|Umer, Anwar Bin|
Submitted to: Meeting Abstract
Publication Type: Abstract Only
Publication Acceptance Date: 12/9/2010
Publication Date: 12/9/2010
Citation: Umer, A., Mclaughlin, J., Basu, D., Mccormick, S.P., Tumer, N. 2010. Identification of a direct role for mitochondria in trichothecene resistance. Meeting Abstract. Interpretive Summary:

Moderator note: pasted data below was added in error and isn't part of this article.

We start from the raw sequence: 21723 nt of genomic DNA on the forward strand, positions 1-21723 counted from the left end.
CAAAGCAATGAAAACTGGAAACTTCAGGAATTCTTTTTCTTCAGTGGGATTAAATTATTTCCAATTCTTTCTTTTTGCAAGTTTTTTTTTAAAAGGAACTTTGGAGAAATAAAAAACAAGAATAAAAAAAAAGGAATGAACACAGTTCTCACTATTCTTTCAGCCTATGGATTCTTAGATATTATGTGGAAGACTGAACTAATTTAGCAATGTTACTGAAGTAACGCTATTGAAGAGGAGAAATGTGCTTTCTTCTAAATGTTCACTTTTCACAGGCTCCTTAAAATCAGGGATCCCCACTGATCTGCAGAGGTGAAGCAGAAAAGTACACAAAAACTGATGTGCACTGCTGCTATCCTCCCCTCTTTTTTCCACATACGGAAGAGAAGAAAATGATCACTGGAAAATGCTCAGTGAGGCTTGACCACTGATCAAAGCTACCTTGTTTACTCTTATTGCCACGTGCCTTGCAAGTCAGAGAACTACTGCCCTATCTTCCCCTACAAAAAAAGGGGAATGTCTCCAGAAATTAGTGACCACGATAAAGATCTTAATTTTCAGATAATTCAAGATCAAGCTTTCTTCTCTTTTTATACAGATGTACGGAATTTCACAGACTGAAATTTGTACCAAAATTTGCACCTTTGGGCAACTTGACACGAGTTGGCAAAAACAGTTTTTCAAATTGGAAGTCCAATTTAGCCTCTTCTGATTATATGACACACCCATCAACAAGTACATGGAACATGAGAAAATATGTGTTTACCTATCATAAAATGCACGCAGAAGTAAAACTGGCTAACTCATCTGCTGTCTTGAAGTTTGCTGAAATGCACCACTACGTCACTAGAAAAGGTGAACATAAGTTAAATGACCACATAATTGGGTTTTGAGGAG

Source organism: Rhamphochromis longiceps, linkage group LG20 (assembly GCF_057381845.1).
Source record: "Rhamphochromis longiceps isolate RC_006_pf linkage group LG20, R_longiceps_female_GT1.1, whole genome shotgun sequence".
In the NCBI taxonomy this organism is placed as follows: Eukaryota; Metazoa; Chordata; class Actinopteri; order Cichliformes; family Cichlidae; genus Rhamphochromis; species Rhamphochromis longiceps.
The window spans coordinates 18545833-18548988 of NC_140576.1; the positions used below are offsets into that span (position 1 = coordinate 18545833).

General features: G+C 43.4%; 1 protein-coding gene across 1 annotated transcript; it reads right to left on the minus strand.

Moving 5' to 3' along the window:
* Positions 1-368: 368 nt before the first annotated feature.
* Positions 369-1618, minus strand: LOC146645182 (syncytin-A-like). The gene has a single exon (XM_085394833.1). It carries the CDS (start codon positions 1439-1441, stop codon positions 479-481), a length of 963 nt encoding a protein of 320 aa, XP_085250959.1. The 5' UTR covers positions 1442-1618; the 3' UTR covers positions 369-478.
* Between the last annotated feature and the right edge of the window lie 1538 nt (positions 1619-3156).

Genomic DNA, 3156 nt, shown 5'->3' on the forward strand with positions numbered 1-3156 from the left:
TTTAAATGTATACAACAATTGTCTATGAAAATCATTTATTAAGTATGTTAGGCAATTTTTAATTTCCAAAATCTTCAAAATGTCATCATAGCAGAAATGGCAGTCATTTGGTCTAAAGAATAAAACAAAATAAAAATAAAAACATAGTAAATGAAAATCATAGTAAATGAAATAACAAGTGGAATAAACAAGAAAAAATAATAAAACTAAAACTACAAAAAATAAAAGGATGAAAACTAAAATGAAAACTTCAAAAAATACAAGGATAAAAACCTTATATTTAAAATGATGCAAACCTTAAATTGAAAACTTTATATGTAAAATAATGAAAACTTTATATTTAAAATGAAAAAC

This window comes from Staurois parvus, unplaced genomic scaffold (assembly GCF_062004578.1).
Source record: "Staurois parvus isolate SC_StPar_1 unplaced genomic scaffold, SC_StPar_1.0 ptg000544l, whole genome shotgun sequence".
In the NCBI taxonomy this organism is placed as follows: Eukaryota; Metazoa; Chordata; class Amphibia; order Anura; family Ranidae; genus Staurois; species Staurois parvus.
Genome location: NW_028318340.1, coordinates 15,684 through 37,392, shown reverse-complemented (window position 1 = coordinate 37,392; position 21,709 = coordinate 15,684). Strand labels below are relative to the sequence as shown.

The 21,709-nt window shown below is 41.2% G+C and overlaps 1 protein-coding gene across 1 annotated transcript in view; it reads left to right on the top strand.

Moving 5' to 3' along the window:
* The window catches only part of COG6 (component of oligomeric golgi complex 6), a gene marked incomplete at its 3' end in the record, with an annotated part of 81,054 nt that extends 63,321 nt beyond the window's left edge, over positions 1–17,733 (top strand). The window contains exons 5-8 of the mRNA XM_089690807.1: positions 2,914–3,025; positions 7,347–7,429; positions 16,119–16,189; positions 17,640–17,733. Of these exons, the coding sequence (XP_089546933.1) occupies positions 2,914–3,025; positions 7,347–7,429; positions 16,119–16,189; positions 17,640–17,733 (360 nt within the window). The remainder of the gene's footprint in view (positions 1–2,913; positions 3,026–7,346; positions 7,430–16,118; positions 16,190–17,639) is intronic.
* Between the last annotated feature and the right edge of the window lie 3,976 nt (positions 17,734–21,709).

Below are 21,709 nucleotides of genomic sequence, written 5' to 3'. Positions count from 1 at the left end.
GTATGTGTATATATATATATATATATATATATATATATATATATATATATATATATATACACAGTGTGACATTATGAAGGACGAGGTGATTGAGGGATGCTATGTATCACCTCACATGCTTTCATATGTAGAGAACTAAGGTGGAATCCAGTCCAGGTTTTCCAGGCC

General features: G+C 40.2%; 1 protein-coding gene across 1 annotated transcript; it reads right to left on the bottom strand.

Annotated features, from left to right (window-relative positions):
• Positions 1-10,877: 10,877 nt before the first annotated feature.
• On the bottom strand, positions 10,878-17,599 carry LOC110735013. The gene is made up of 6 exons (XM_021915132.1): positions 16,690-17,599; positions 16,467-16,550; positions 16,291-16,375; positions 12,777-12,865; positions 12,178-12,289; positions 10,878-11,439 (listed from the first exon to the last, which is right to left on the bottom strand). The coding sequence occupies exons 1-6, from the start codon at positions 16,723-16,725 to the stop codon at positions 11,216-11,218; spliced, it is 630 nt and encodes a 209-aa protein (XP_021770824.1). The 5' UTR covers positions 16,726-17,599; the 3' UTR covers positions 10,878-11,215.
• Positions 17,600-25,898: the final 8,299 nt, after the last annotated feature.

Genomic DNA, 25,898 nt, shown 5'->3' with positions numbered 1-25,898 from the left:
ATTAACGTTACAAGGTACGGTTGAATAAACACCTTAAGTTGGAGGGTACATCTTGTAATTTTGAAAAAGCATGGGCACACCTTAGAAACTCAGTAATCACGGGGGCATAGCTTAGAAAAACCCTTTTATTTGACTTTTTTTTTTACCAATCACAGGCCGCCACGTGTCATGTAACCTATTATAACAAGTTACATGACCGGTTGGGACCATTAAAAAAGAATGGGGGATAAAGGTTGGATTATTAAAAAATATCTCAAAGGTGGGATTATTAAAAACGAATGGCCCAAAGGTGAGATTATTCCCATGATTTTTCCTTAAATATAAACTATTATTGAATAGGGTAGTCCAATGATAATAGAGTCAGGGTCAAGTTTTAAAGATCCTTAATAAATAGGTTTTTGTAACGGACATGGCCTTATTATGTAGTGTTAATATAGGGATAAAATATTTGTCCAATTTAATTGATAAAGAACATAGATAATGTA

Technical Abstract: Trichothecenes produced by various species of Fusarium are increasingly contaminating cereal crops worldwide. Fusarium gramineraum causes Fusarium head blight (FHB) in both wheat and barley resulting in reduced plant yield and contamination of the grains with trichothecenes, in particular DON. Improving FHB resistance, hence, remains a high priority in wheat and barley breeding programs throughout the world. Identifying the molecular mechanisms underlying trichothecene toxicity is therefore vital to understanding Fusarium pathology and engineering FHB resistance. We have previously shown that mitochondria are critical for trichothecin (Tcin) toxicity in yeast. Sensitivity to Tcin increased when yeast cells were grown in non-fermentable media, which requires functional mitochondria, while cells devoid of mitochondria (p0) showed increased resistance to Tcin. Over 60% of gene deletions that conferred resistance to Tcin were associated with mitochondrial function in our genome wide screening of the yeast deletion library. Moreover, mitochondrial translation was shown to be inhibited by Tcin in the wild type but not in the resistant mutants. To determine if Tcin has a direct effect on mitochondria, we examined translation in isolated yeast mitochondria treated with Tcin. Furthermore, we employed flow cytometry to assess functionality of the yeast mitochondria when treated with trichothecenes. A 60% inhibition in translation was observed in isolated yeast mitochondria treated for 10min with 4µM Tcin, solubilized in 50% ethanol, when compared to mitochondria treated with 50% ethanol. This inhibition increased to 78% at 8µM Tcin suggesting a direct inhibition of mitochondrial translation by Tcin. Flow cytometric analyses of Tcin-treated yeast cells stained for mitochondrial membrane potential, ROS generation and cell death also suggest a role for mitochondria in Tcin-induced cell death. Peak shifts in the median fluorescence intensities of Tcin-treated cells indicate that Tcin triggers ROS generation resulting in hyperpolarization of the mitochondrial membrane which eventually leads to cell death.